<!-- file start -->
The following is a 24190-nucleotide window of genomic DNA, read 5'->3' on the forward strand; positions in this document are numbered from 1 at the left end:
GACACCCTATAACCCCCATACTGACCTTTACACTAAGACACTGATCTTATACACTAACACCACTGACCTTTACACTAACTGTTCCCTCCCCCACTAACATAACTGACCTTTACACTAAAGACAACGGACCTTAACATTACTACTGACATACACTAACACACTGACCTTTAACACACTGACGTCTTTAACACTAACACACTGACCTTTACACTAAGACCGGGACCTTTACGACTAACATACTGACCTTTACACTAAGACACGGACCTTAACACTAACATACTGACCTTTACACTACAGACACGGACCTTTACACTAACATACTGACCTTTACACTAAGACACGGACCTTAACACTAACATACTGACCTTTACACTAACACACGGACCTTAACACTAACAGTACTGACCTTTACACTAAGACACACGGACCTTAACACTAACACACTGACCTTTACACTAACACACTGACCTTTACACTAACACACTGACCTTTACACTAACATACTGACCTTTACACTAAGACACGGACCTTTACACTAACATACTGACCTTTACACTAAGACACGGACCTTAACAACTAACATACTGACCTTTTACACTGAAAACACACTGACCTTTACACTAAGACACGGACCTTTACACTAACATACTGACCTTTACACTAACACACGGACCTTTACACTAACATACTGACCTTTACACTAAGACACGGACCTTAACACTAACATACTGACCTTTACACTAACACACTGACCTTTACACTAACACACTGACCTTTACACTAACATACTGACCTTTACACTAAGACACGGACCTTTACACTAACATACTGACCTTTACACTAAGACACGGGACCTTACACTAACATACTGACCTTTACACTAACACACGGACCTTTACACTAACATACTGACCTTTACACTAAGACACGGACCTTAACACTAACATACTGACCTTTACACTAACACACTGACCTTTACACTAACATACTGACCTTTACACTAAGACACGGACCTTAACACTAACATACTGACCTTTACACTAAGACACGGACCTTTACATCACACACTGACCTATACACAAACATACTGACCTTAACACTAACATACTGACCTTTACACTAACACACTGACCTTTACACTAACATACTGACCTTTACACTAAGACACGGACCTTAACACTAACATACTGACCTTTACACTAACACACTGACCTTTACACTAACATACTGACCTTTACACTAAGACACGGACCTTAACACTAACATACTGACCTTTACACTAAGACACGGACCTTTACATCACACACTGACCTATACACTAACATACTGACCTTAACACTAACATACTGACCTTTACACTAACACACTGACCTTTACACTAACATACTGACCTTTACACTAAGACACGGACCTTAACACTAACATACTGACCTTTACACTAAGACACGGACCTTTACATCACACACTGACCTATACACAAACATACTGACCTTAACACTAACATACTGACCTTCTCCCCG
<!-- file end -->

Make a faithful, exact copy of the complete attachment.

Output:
The following is a 24190-nucleotide window of genomic DNA, read 5'->3' on the forward strand; positions in this document are numbered from 1 at the left end:
GACACCCTATAACCCCCATACTGACCTTTACACTAAGACACTGATCTTATACACTAACACCACTGACCTTTACACTAACTGTTCCCTCCCCCACTAACATAACTGACCTTTACACTAAAGACAACGGACCTTAACATTACTACTGACATACACTAACACACTGACCTTTAACACACTGACGTCTTTAACACTAACACACTGACCTTTACACTAAGACCGGGACCTTTACGACTAACATACTGACCTTTACACTAAGACACGGACCTTAACACTAACATACTGACCTTTACACTACAGACACGGACCTTTACACTAACATACTGACCTTTACACTAAGACACGGACCTTAACACTAACATACTGACCTTTACACTAACACACGGACCTTAACACTAACAGTACTGACCTTTACACTAAGACACACGGACCTTAACACTAACACACTGACCTTTACACTAACACACTGACCTTTACACTAACACACTGACCTTTACACTAACATACTGACCTTTACACTAAGACACGGACCTTTACACTAACATACTGACCTTTACACTAAGACACGGACCTTAACAACTAACATACTGACCTTTTACACTGAAAACACACTGACCTTTACACTAAGACACGGACCTTTACACTAACATACTGACCTTTACACTAACACACGGACCTTTACACTAACATACTGACCTTTACACTAAGACACGGACCTTAACACTAACATACTGACCTTTACACTAACACACTGACCTTTACACTAACACACTGACCTTTACACTAACATACTGACCTTTACACTAAGACACGGACCTTTACACTAACATACTGACCTTTACACTAAGACACGGGACCTTACACTAACATACTGACCTTTACACTAACACACGGACCTTTACACTAACATACTGACCTTTACACTAAGACACGGACCTTAACACTAACATACTGACCTTTACACTAACACACTGACCTTTACACTAACATACTGACCTTTACACTAAGACACGGACCTTAACACTAACATACTGACCTTTACACTAAGACACGGACCTTTACATCACACACTGACCTATACACAAACATACTGACCTTAACACTAACATACTGACCTTTACACTAACACACTGACCTTTACACTAACATACTGACCTTTACACTAAGACACGGACCTTAACACTAACATACTGACCTTTACACTAACACACTGACCTTTACACTAACATACTGACCTTTACACTAAGACACGGACCTTAACACTAACATACTGACCTTTACACTAAGACACGGACCTTTACATCACACACTGACCTATACACTAACATACTGACCTTAACACTAACATACTGACCTTTACACTAACACACTGACCTTTACACTAACATACTGACCTTTACACTAAGACACGGACCTTAACACTAACATACTGACCTTTACACTAAGACACGGACCTTTACATCACACACTGACCTATACACAAACATACTGACCTTAACACTAACATACTGACCTTCTCCCCG